In Canabalt, there is a “jump button.” A jump button to jump over obstacles, across ledges, and for breaking through windows. And…that’s about it for a game that has you making a daring escape away from unknown danger and traversing over randomly-generated building tops.
The jump, much like Mario’s, is pitch perfect and makes each one feel as rewarding and responsive as the first time you smash out to prolong your survival.
The game’s monochromatic art style and simple animations work well enough to make it re-playable as a high-scores arcade experience. Your character runs, rolls, and jumps to his untimely death when he hits something however many meters out you can take him.
There’s no hit points or power-ups. Besides jumping, you manage your avatar’s velocity by avoiding/crashing into boxes strewn about the environments. And most importantly — Canabalt’s creators kindly nudge you towards this as the game loads — make sure to wear headphones to listen in on and ward off incoming missiles.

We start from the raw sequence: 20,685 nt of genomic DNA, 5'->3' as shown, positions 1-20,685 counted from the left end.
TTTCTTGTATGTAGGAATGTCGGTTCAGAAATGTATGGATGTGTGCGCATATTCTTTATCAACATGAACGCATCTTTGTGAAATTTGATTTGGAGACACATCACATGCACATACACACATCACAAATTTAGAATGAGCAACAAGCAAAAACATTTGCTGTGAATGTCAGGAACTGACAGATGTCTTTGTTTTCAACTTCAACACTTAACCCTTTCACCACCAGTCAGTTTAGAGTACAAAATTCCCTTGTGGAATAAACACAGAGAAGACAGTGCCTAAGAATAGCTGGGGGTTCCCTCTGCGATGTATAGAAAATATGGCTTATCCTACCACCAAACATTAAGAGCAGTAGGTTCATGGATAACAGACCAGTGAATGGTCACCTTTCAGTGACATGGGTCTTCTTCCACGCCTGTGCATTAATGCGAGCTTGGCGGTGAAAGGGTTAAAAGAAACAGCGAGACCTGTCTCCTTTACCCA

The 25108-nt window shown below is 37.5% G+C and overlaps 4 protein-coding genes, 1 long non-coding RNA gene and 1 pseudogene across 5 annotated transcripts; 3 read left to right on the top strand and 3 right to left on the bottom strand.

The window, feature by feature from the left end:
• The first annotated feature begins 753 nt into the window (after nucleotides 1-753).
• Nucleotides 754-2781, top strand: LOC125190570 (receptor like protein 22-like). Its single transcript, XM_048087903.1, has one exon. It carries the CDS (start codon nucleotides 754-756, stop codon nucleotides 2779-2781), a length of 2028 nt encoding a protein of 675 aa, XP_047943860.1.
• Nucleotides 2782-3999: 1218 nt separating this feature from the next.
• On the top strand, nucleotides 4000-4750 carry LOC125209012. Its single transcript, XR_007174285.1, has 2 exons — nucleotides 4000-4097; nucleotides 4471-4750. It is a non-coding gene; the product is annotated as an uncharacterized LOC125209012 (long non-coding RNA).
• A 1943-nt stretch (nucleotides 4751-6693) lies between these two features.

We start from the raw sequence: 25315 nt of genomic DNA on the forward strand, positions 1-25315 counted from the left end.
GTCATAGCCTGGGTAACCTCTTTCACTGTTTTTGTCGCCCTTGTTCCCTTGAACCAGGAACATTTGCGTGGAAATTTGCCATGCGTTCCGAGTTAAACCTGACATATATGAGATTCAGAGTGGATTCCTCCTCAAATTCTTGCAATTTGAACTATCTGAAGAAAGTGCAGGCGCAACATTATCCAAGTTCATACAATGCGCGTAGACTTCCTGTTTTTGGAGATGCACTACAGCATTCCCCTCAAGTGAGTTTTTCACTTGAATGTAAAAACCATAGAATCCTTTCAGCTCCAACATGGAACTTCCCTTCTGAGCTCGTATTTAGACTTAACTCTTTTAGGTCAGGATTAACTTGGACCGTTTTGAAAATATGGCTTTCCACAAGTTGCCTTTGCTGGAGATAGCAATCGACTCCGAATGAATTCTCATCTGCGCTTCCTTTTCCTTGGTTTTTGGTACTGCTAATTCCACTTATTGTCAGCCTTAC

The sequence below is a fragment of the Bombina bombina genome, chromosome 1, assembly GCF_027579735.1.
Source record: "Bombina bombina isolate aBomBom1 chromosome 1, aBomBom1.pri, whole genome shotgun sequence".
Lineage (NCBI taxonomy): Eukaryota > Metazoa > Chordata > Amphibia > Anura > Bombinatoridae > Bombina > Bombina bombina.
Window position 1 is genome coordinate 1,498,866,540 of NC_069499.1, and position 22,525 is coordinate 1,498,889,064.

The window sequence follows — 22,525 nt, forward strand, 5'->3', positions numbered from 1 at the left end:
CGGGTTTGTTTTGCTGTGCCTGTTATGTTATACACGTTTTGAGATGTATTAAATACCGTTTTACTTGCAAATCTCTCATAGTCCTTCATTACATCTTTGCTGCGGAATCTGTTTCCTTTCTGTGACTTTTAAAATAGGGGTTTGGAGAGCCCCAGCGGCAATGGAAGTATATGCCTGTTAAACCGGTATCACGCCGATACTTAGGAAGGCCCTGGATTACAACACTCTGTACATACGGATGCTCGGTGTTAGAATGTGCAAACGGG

Canabalt started out as an exciting, free web application, but the fact that you can now take this tiny glory on the road makes it even better. There’s no weakly implemented motion gimmicks or shake functions; just a pure, addictive platformer taken off your computer monitor and made portable.
The few faults are its lacking pause button, no way to navigate back to main screen from in-game, and the absence of online leaderboards. Albeit for that last one, there’s a fan-made leaderboard to use if you’re hooked on to the Twitter-nation. No need to wait for the, as all iPhone apps do, inevitable price drop. Canabalt is worth the full price of admission — $3 last time I checked.
I ran 12,084 meters before turning into a fine mist…how far can you go?